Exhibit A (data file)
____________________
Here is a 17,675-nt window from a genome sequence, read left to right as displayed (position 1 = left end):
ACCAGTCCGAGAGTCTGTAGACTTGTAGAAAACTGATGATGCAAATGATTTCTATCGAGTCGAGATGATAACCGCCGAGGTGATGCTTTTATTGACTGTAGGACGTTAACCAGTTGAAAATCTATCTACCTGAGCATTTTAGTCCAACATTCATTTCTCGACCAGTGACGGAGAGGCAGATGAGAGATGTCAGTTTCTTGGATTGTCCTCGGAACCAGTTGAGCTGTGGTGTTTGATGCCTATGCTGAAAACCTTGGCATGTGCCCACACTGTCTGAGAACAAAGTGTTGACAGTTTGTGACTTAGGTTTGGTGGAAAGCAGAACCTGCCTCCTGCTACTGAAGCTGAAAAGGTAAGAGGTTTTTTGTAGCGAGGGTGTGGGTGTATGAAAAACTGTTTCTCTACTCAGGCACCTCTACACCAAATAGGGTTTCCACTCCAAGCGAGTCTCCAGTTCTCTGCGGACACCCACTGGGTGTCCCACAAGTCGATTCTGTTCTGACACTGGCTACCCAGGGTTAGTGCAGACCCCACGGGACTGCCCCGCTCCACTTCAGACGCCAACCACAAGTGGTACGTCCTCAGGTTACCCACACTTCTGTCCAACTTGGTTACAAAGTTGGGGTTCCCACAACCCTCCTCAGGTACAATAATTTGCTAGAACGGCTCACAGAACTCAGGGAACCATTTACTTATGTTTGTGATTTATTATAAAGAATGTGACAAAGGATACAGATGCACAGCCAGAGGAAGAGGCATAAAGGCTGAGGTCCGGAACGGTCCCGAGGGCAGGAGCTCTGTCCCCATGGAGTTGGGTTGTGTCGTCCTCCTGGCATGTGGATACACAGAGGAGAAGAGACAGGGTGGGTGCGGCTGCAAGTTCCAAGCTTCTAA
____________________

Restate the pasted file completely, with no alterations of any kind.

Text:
Here is a 17,675-nt window from a genome sequence, read left to right as displayed (position 1 = left end):
ACCAGTCCGAGAGTCTGTAGACTTGTAGAAAACTGATGATGCAAATGATTTCTATCGAGTCGAGATGATAACCGCCGAGGTGATGCTTTTATTGACTGTAGGACGTTAACCAGTTGAAAATCTATCTACCTGAGCATTTTAGTCCAACATTCATTTCTCGACCAGTGACGGAGAGGCAGATGAGAGATGTCAGTTTCTTGGATTGTCCTCGGAACCAGTTGAGCTGTGGTGTTTGATGCCTATGCTGAAAACCTTGGCATGTGCCCACACTGTCTGAGAACAAAGTGTTGACAGTTTGTGACTTAGGTTTGGTGGAAAGCAGAACCTGCCTCCTGCTACTGAAGCTGAAAAGGTAAGAGGTTTTTTGTAGCGAGGGTGTGGGTGTATGAAAAACTGTTTCTCTACTCAGGCACCTCTACACCAAATAGGGTTTCCACTCCAAGCGAGTCTCCAGTTCTCTGCGGACACCCACTGGGTGTCCCACAAGTCGATTCTGTTCTGACACTGGCTACCCAGGGTTAGTGCAGACCCCACGGGACTGCCCCGCTCCACTTCAGACGCCAACCACAAGTGGTACGTCCTCAGGTTACCCACACTTCTGTCCAACTTGGTTACAAAGTTGGGGTTCCCACAACCCTCCTCAGGTACAATAATTTGCTAGAACGGCTCACAGAACTCAGGGAACCATTTACTTATGTTTGTGATTTATTATAAAGAATGTGACAAAGGATACAGATGCACAGCCAGAGGAAGAGGCATAAAGGCTGAGGTCCGGAACGGTCCCGAGGGCAGGAGCTCTGTCCCCATGGAGTTGGGTTGTGTCGTCCTCCTGGCATGTGGATACACAGAGGAGAAGAGACAGGGTGGGTGCGGCTGCAAGTTCCAAGCTTCTAA